There's a lot more focus on stealth-based gameplay too, with the player able to flatten themselves against walls or press a button near an unaware enemy for an instant takedown, either lethal or nonlethal depending on how long you hold down the Q key. Another new mechanic I quite liked is the "battle of words" - at several points in the game you basically get into an argument with another character, and by picking the right choices you can get them to stand down, often ending a confrontation nonlethally or gaining some other benefit afterward; in fact, one of your augmentations plays into this, giving you hints on what to say based on that character's personality traits. One can also purchase and modify weapons, which once again run on separate ammunition types (hooray!) and for the first time in the series can even sell weapons back for extra cash, which is something I ended up doing quite a lot. There is an annoying catch, though, in that you can only carry one of any given weapon type at a time - any others you pick up are emptied of their ammo and immediately vanish into the either, so if you want to sell a lot of weapons back you have to drop your current copy and carry them back to the seller one at a time.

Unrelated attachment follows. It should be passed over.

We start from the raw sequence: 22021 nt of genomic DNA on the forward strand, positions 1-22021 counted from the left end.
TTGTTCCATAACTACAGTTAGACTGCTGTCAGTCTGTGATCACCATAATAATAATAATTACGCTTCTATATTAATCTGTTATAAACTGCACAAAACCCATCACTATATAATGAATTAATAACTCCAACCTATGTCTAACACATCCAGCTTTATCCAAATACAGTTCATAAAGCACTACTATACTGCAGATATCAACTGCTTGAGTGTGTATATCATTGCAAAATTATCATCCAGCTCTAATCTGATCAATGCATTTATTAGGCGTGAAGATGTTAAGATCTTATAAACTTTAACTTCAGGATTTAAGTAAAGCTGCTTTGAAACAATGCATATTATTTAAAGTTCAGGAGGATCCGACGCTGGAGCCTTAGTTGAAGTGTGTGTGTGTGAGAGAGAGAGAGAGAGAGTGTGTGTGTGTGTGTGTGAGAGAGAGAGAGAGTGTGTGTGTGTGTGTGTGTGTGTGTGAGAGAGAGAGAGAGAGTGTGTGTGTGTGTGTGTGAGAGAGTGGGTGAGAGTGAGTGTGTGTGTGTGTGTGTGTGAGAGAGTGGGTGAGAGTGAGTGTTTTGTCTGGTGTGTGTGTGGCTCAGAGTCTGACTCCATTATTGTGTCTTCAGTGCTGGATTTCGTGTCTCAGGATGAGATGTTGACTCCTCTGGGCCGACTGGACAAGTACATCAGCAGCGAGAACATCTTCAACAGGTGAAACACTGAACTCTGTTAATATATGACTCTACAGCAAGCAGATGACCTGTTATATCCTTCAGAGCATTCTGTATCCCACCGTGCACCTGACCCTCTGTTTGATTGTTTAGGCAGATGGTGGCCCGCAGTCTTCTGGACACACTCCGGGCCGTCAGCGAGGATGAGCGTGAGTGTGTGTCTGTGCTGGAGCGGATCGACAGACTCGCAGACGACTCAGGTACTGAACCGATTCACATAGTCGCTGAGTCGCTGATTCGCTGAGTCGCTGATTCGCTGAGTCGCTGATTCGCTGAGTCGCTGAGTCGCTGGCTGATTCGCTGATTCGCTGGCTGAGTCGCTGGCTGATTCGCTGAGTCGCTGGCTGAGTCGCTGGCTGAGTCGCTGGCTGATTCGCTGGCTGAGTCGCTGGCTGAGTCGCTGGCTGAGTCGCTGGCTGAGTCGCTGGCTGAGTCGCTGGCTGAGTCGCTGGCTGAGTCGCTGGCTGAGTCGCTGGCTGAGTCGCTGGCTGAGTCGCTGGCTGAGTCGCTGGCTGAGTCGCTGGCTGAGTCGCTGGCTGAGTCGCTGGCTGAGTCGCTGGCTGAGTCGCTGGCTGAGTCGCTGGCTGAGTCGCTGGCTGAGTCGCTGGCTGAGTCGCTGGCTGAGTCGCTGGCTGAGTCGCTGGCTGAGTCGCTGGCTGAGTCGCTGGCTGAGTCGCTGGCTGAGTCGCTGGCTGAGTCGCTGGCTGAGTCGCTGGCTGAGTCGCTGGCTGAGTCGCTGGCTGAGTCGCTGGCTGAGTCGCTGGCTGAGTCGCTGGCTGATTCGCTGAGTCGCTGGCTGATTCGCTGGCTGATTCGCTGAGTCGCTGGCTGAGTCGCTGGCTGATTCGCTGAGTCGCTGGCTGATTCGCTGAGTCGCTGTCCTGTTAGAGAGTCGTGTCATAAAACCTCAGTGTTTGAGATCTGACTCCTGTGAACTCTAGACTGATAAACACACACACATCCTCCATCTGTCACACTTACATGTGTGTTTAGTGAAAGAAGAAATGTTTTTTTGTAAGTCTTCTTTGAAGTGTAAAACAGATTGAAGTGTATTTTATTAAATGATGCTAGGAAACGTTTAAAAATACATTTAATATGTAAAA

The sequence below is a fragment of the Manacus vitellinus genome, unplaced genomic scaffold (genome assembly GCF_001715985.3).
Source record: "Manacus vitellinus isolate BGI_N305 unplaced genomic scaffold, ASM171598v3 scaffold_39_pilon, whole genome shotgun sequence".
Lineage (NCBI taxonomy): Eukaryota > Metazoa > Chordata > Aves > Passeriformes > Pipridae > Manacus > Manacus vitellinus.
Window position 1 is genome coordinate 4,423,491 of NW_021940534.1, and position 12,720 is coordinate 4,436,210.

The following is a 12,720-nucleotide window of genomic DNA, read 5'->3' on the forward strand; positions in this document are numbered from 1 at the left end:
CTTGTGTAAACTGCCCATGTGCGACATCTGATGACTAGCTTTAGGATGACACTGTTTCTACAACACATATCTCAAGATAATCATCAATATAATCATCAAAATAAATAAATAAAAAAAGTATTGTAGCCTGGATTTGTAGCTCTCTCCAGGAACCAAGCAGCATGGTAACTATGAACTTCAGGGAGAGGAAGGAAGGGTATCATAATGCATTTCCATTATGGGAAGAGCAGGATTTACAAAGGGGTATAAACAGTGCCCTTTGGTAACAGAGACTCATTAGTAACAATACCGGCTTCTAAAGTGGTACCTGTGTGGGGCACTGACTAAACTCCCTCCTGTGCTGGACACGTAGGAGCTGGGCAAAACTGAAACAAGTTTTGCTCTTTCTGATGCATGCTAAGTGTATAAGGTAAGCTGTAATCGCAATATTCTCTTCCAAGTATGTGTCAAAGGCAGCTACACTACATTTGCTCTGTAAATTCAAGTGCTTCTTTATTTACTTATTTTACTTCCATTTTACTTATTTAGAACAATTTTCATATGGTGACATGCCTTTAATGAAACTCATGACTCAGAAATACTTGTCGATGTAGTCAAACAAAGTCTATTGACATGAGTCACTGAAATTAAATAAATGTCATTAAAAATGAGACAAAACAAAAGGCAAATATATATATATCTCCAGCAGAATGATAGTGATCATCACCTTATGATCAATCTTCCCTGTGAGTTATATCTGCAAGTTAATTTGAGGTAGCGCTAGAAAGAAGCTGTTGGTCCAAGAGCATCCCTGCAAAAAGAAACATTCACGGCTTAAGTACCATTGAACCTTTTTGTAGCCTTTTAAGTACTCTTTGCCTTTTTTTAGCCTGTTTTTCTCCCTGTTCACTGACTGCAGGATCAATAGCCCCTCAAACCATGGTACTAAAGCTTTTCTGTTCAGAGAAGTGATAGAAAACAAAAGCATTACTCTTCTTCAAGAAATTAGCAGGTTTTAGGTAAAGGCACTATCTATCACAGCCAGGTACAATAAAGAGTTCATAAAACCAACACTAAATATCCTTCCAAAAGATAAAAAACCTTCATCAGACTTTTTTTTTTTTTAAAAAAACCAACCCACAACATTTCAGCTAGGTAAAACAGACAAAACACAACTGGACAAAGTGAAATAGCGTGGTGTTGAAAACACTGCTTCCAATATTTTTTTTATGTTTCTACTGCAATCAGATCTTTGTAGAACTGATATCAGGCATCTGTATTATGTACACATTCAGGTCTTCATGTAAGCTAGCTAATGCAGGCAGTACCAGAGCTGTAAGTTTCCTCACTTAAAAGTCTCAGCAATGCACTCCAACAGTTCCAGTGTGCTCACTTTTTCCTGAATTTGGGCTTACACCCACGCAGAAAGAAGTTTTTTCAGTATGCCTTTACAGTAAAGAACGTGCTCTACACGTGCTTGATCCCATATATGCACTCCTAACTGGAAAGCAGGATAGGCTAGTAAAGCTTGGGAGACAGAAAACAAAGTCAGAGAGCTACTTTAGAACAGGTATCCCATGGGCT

A major detriment, at least in the original release of HR, are the boss battles - overlong and generally awful slogs against bullet-sponge bosses that can sustain multiple headshots from high-capacity weapons without flinching, but take you out in only a few hits. Not to mention this rigid style of design completely disregards the choice-based gameplay everywhere else in the series and even in this game. Apparently the boss fights were actually farmed out to another development studio, and I believe it considering how out-of-step they are with everything else in the game. Thankfully the Director's Cut does alleviate this to a degree, giving them wider arenas with things like vents to sneak-attack from and automatic turrets to set traps with.
I don't much like HR trying to rope you into one particular gameplay style, either - getting experience bonuses for nonlethal takedowns (which add up very fast) and a gimmicky hacking minigame that awards more XP and lets you constantly unlock more virtual "viruses" that make future attempts easier means you're basically going to play a stealthy superhacker no matter what, because the alternative is missing out on a huge chunk of valuable points and supplies with no recourse.